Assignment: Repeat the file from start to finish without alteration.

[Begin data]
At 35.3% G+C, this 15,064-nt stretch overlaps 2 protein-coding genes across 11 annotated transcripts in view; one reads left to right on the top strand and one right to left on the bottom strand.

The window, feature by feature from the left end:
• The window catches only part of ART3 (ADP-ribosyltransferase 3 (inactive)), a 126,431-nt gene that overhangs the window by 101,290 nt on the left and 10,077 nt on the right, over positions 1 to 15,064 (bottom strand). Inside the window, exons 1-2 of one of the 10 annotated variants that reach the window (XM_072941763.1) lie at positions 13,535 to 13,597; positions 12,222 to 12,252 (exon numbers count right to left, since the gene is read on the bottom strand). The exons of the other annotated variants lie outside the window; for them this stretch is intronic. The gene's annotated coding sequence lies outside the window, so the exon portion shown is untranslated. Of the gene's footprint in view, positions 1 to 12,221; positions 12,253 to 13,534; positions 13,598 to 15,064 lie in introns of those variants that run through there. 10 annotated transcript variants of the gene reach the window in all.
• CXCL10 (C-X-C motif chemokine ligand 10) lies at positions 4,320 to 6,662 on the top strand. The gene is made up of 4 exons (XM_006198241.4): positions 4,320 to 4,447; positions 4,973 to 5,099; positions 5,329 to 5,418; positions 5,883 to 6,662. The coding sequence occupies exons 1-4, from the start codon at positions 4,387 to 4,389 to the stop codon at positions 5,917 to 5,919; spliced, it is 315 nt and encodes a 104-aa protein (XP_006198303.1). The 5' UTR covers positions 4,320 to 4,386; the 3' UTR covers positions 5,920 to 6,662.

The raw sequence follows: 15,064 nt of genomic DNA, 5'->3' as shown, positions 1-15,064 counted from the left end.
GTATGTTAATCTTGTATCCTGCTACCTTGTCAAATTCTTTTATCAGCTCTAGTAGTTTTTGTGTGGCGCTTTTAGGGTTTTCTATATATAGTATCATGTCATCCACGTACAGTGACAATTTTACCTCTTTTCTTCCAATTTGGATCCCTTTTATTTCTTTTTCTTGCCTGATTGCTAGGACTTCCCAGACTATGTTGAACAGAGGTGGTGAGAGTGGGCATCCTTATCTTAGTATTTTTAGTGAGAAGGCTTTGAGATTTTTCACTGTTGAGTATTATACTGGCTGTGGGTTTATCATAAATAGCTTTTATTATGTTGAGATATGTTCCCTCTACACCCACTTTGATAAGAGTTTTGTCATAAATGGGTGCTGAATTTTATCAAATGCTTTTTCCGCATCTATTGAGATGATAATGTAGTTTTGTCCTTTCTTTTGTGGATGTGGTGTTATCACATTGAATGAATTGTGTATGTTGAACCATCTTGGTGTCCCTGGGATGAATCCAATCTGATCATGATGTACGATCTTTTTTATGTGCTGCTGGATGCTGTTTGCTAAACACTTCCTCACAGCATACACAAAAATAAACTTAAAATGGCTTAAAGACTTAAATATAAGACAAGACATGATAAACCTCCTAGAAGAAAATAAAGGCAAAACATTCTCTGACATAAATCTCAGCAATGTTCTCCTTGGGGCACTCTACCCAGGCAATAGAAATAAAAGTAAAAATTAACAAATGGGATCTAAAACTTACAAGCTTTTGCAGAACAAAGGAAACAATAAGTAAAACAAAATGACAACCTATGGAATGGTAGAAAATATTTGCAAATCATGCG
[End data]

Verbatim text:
At 35.3% G+C, this 15,064-nt stretch overlaps 2 protein-coding genes across 11 annotated transcripts in view; one reads left to right on the top strand and one right to left on the bottom strand.

The window, feature by feature from the left end:
• The window catches only part of ART3 (ADP-ribosyltransferase 3 (inactive)), a 126,431-nt gene that overhangs the window by 101,290 nt on the left and 10,077 nt on the right, over positions 1 to 15,064 (bottom strand). Inside the window, exons 1-2 of one of the 10 annotated variants that reach the window (XM_072941763.1) lie at positions 13,535 to 13,597; positions 12,222 to 12,252 (exon numbers count right to left, since the gene is read on the bottom strand). The exons of the other annotated variants lie outside the window; for them this stretch is intronic. The gene's annotated coding sequence lies outside the window, so the exon portion shown is untranslated. Of the gene's footprint in view, positions 1 to 12,221; positions 12,253 to 13,534; positions 13,598 to 15,064 lie in introns of those variants that run through there. 10 annotated transcript variants of the gene reach the window in all.
• CXCL10 (C-X-C motif chemokine ligand 10) lies at positions 4,320 to 6,662 on the top strand. The gene is made up of 4 exons (XM_006198241.4): positions 4,320 to 4,447; positions 4,973 to 5,099; positions 5,329 to 5,418; positions 5,883 to 6,662. The coding sequence occupies exons 1-4, from the start codon at positions 4,387 to 4,389 to the stop codon at positions 5,917 to 5,919; spliced, it is 315 nt and encodes a 104-aa protein (XP_006198303.1). The 5' UTR covers positions 4,320 to 4,386; the 3' UTR covers positions 5,920 to 6,662.

The raw sequence follows: 15,064 nt of genomic DNA, 5'->3' as shown, positions 1-15,064 counted from the left end.
GTATGTTAATCTTGTATCCTGCTACCTTGTCAAATTCTTTTATCAGCTCTAGTAGTTTTTGTGTGGCGCTTTTAGGGTTTTCTATATATAGTATCATGTCATCCACGTACAGTGACAATTTTACCTCTTTTCTTCCAATTTGGATCCCTTTTATTTCTTTTTCTTGCCTGATTGCTAGGACTTCCCAGACTATGTTGAACAGAGGTGGTGAGAGTGGGCATCCTTATCTTAGTATTTTTAGTGAGAAGGCTTTGAGATTTTTCACTGTTGAGTATTATACTGGCTGTGGGTTTATCATAAATAGCTTTTATTATGTTGAGATATGTTCCCTCTACACCCACTTTGATAAGAGTTTTGTCATAAATGGGTGCTGAATTTTATCAAATGCTTTTTCCGCATCTATTGAGATGATAATGTAGTTTTGTCCTTTCTTTTGTGGATGTGGTGTTATCACATTGAATGAATTGTGTATGTTGAACCATCTTGGTGTCCCTGGGATGAATCCAATCTGATCATGATGTACGATCTTTTTTATGTGCTGCTGGATGCTGTTTGCTAAACACTTCCTCACAGCATACACAAAAATAAACTTAAAATGGCTTAAAGACTTAAATATAAGACAAGACATGATAAACCTCCTAGAAGAAAATAAAGGCAAAACATTCTCTGACATAAATCTCAGCAATGTTCTCCTTGGGGCACTCTACCCAGGCAATAGAAATAAAAGTAAAAATTAACAAATGGGATCTAAAACTTACAAGCTTTTGCAGAACAAAGGAAACAATAAGTAAAACAAAATGACAACCTATGGAATGGTAGAAAATATTTGCAAATCATGCG